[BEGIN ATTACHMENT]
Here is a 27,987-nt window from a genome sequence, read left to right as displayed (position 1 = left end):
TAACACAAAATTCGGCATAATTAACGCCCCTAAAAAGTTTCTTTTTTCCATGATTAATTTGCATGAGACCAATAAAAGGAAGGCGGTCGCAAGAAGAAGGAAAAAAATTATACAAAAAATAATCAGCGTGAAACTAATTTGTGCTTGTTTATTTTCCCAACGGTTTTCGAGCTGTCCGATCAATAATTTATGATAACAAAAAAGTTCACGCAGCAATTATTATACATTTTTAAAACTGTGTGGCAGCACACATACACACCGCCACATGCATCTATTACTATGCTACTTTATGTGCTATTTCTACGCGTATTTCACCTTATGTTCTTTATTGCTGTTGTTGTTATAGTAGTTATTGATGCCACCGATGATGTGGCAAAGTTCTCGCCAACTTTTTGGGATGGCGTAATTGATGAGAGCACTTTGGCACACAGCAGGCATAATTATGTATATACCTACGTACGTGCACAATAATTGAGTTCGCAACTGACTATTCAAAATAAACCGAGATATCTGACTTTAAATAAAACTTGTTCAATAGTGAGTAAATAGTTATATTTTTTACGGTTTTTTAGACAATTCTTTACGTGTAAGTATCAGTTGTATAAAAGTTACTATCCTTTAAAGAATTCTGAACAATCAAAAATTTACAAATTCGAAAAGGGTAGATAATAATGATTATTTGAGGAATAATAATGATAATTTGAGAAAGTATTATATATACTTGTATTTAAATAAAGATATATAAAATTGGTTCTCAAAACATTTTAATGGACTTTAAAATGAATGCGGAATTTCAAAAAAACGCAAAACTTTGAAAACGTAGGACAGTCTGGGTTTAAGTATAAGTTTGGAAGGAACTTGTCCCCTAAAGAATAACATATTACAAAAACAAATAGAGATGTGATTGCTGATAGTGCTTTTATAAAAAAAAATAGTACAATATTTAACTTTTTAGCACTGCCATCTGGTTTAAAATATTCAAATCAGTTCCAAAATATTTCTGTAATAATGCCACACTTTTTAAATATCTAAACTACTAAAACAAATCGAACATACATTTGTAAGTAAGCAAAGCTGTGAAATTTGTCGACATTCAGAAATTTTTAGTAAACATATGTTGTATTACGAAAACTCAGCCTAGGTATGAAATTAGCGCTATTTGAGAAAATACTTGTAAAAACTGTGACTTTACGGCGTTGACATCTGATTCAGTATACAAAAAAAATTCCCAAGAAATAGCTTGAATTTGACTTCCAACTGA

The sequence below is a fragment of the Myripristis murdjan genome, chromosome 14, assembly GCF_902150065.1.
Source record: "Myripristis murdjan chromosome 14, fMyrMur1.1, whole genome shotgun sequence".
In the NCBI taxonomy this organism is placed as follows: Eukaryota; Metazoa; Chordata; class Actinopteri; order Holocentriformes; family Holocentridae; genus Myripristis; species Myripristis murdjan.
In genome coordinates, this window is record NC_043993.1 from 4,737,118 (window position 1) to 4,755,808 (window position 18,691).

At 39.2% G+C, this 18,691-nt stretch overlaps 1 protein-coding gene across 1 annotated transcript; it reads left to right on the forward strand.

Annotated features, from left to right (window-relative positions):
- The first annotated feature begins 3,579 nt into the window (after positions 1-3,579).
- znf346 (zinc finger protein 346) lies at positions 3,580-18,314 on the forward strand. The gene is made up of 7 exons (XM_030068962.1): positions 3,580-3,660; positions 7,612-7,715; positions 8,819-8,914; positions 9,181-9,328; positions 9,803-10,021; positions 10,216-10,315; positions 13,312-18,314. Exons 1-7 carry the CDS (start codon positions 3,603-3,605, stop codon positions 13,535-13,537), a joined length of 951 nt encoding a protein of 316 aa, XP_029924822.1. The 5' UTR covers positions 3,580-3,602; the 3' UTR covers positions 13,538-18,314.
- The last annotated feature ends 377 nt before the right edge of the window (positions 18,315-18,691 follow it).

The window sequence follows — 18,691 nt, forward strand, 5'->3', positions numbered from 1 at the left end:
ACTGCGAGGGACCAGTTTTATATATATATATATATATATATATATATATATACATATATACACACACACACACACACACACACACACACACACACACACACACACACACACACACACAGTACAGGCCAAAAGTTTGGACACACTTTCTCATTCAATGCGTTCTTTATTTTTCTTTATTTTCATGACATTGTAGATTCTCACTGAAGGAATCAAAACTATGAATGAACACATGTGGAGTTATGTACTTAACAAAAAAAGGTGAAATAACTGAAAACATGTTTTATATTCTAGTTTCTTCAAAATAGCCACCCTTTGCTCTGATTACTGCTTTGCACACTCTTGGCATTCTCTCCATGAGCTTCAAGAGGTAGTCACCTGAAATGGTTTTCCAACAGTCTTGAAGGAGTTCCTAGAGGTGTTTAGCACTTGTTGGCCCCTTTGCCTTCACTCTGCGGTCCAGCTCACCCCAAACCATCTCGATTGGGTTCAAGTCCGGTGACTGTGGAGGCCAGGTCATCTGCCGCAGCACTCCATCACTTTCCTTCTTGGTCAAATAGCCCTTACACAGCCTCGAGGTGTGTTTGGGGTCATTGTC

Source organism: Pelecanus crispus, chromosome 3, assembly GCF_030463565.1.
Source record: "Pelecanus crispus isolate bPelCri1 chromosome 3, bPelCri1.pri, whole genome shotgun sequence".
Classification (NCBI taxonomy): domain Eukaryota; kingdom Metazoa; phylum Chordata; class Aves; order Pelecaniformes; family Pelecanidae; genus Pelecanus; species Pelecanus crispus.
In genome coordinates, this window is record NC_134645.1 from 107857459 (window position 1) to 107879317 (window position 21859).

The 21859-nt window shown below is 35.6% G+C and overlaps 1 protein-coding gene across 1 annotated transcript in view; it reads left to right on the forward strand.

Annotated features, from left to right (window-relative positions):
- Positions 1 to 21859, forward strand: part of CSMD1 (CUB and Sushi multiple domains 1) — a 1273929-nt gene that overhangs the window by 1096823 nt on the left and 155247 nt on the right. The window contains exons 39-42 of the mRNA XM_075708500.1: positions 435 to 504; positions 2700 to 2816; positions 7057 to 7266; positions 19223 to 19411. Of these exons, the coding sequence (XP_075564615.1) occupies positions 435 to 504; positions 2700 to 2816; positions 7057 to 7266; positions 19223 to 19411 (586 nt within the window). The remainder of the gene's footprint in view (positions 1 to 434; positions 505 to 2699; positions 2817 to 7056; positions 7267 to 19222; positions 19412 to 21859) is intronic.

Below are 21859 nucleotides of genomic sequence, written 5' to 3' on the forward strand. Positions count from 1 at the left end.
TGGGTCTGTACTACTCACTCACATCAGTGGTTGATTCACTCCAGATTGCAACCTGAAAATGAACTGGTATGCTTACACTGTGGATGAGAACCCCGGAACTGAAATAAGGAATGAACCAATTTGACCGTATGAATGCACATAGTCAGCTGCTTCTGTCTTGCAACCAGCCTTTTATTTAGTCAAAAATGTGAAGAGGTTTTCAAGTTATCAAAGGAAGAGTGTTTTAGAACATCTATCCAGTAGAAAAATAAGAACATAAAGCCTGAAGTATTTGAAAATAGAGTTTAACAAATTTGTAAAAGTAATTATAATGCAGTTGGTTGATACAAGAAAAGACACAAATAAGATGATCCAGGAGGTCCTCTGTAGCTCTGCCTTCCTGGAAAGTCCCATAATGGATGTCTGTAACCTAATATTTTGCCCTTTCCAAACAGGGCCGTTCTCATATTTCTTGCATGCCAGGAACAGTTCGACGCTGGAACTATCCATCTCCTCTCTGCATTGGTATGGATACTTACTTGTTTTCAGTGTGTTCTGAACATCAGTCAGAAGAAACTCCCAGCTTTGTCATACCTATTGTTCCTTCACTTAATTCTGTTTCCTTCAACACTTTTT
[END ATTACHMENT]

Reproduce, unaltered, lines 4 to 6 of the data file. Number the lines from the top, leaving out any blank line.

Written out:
Source record: "Myripristis murdjan chromosome 14, fMyrMur1.1, whole genome shotgun sequence".
In the NCBI taxonomy this organism is placed as follows: Eukaryota; Metazoa; Chordata; class Actinopteri; order Holocentriformes; family Holocentridae; genus Myripristis; species Myripristis murdjan.
In genome coordinates, this window is record NC_043993.1 from 4,737,118 (window position 1) to 4,755,808 (window position 18,691).